One of the biggest changes to emerge in the last year or so in mobile hardware is NFC, or Near Field Communications. And this is going to put a whole new edge on the mobile industry, especially for the small business.
Near Field Communications is a technology that allows cell phones to serve in a variety of different possible roles, including automatic coupon receivers, payment processors, and other connections systems with just a touch of a cell phone to another device. Basically, Near Field Communications allow you to touch your cell phone to another device to exchange information in either direction.
Naturally, this does a whole host of things for your small business. You can set up coupon stations near products you want to call attention to, you can set up information kiosks that don’t need to be manned by employees and disseminate information to mobile devices at a touch, and plenty more besides. You have a variety of possibilities here, and integrating them into your business will not only prove relatively easy but also offer up great potential for versatility.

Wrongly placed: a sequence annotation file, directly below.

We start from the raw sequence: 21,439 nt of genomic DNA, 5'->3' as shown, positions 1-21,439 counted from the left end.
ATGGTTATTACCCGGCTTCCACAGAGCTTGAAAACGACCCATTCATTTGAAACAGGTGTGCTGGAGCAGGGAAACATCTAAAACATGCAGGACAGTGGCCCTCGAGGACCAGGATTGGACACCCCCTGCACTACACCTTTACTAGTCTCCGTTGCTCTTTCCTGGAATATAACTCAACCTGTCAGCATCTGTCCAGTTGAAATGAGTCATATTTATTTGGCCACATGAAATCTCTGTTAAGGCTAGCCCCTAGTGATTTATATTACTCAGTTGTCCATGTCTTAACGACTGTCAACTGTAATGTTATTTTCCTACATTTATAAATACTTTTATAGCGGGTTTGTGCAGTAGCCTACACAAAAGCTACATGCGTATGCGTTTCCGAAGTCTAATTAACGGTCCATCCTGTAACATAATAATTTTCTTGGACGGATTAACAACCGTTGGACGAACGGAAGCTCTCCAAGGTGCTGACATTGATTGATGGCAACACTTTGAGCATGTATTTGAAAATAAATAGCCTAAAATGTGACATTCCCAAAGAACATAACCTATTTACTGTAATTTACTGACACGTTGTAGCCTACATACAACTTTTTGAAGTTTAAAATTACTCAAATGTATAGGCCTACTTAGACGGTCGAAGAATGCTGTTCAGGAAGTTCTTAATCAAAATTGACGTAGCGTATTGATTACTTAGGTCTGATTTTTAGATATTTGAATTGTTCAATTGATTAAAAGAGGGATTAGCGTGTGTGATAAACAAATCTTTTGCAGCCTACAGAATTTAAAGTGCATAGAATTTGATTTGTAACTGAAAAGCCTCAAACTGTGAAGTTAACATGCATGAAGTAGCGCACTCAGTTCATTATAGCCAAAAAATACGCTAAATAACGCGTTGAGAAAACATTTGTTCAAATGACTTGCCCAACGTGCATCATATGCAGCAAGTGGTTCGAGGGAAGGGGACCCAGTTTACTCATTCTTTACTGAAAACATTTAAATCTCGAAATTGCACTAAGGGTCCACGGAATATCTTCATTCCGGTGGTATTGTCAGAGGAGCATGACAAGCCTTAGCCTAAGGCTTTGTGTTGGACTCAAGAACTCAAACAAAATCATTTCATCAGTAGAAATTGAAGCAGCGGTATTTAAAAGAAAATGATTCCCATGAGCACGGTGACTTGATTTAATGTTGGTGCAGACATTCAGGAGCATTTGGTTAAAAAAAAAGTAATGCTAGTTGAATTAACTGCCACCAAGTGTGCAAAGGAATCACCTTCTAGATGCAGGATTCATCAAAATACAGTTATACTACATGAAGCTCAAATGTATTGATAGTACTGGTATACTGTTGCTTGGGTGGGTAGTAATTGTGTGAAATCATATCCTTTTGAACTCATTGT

The only down side here is that Near Field Communications is not, as yet, in wide use in many cell phones. There are only about twenty devices or so that even have Near Field Communcations capability enabled, and few of them are particularly popular. While the Blackberry Bold 9900 would quality, as would the Google Nexus S and the Samsung Galaxy S II, it’s hard to get so enthused about the Nokia 6216 Classic or the LG 600V.
Near Field Communications will do a lot of impressive things to the mobile contact industry, not to mention small businesses. But this is a development that has yet to reach its fullest, so the best thing you can do is keep an eye on the concept and look for wider acceptance.